Patients taking antipsychotics might be at increased risk of pneumonia, according to a systematic review and meta-analysis published in the Journal of Psychopharmacology.
Olubanke Dzahini, the Institute of Pharmaceutical Science at King’s College London, and colleagues investigated the association of both first-generation antipsychotics and second-generation antipsychotics exposure to the incidence and mortality of pneumonia. They also examined the risk of pneumonia in patients who took one of six antipsychotics (clozapine, haloperidol, olanzapine, quetiapine, risperidone, and zotepine) compared with those who did not take these medications. For the purpose, they included 14 studies with a total of 206,899 patients, after performing a search of several databases.
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- Compared with those who had not taken antipsychotics, those who took first-generation antipsychotics had a 69% increased risk of pneumonia, and those who took second-generation antipsychotics had a 93% increased risk.
- Those who had taken any of the antipsychotics included in the analysis had an 83% increased risk of pneumonia.
- Antipsychotic use did not significantly affect the fatality rate from pneumonia compared with no antipsychotic use.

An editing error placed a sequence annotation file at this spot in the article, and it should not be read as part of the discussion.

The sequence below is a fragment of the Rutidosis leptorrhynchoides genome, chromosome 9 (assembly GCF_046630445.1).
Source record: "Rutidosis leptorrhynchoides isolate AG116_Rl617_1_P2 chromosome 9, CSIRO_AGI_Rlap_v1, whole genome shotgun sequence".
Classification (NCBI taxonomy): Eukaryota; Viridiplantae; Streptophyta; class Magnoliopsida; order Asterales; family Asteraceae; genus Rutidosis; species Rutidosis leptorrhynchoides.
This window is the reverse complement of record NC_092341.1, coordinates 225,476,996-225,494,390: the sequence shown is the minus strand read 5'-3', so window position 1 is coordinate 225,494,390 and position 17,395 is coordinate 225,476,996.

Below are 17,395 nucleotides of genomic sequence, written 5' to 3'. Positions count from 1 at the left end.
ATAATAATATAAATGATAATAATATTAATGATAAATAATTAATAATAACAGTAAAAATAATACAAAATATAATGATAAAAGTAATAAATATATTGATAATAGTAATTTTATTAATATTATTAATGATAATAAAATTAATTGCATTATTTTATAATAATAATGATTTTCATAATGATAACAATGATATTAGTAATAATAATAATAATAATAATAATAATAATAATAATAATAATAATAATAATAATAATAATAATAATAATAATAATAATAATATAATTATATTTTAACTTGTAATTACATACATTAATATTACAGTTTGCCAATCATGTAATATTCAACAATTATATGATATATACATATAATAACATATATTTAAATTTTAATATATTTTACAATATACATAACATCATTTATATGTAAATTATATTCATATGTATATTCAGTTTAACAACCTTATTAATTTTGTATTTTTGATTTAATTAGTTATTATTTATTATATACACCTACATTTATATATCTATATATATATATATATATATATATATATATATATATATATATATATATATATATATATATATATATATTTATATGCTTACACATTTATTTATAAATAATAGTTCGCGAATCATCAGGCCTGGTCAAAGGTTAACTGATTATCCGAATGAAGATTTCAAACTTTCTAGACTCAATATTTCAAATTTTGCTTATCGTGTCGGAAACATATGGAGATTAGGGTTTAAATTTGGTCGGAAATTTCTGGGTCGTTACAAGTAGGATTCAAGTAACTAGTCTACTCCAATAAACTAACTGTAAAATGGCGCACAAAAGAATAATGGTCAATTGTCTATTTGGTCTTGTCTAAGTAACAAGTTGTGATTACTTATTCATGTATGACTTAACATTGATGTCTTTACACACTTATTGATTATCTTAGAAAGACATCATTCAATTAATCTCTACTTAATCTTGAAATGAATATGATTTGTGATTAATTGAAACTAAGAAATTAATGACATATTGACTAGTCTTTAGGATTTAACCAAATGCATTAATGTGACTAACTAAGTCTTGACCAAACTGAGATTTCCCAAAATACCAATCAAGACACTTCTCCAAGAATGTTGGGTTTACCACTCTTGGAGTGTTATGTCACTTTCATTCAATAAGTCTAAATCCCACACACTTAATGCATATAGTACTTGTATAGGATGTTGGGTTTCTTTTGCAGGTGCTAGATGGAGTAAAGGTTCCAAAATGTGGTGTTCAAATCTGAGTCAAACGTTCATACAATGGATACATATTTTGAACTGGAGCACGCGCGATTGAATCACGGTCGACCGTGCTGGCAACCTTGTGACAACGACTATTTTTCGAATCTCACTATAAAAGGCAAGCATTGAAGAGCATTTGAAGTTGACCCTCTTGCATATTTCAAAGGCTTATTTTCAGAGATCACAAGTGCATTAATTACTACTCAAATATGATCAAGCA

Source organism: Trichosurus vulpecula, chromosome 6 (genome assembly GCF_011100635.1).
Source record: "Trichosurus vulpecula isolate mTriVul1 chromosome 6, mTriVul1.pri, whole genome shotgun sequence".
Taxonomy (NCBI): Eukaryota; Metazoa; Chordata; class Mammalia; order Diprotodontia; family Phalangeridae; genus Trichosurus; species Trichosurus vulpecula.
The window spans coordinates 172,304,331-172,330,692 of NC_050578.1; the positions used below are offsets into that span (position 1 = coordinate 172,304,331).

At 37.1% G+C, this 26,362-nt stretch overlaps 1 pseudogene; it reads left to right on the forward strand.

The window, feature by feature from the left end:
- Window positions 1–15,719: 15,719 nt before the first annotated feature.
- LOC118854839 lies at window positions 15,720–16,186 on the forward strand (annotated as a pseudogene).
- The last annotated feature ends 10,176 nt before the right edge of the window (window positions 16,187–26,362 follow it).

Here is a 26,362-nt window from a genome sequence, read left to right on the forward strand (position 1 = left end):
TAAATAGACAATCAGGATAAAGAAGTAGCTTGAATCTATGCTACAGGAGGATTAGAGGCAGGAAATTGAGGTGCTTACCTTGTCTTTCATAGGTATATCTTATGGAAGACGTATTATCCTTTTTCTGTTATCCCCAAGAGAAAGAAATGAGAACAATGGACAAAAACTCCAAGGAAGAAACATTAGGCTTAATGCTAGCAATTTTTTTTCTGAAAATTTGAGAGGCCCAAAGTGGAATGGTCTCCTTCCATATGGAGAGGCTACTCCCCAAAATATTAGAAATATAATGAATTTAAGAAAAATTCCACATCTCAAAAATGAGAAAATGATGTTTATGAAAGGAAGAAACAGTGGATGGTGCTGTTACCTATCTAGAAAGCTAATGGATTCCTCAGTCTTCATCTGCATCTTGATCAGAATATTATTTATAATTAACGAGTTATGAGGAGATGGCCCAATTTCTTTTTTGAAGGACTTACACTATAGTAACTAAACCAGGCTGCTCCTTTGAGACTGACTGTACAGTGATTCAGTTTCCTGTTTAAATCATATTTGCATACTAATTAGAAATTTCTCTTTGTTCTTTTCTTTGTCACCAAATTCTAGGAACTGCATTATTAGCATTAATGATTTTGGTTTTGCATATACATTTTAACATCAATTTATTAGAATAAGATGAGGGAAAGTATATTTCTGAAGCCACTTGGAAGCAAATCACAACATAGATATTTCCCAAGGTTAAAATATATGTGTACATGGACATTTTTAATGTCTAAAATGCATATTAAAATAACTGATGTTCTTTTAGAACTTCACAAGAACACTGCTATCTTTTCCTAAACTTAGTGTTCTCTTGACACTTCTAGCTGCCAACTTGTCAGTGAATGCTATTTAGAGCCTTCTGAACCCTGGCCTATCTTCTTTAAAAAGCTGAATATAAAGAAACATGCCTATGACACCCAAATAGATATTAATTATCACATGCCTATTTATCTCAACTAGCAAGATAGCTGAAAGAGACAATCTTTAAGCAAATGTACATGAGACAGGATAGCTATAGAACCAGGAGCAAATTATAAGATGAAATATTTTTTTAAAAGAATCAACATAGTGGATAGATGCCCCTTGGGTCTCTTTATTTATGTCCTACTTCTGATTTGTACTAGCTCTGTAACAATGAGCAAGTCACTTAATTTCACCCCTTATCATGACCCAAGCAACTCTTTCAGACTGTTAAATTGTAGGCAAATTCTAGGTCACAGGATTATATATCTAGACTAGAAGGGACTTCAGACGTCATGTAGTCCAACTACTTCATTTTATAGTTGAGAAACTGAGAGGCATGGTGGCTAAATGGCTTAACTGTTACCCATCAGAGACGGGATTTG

- When the researchers analyzed the data on the six antipsychotics, they found that patients who took these medications had a significantly increased risk of pneumonia compared with those who did not take the medications.
Although antipsychotic use was associated with a higher risk of pneumonia, the researchers stopped short of claiming causality, citing a lack of data from randomized, controlled trials and a failure of observational studies to control for relevant confounders like tobacco use and weight. Yet they suggested ways that antipsychotics may contribute to risk.
“Antipsychotics could increase the risk of aspiration pneumonia through multiple mechanisms, including specific impairment of the protective swallowing and cough reflexes, sedation, hypersalivation, and changes in pharyngeal and laryngeal muscle tone,” the researchers wrote.
The researchers emphasized the importance of considering patients’ existing risk factors for pneumonia, including older age, chronic respiratory disease, cerebrovascular disease, dysphagia, obesity, and smoking. “Clinicians need to be vigilant for the occurrence of pneumonia in all patients who commence antipsychotics. The potential risk needs to be balanced out against the potential benefits of antipsychotic treatment in an individual,” they wrote.
For further reference log on to https://doi.org/10.1177/0269881118795333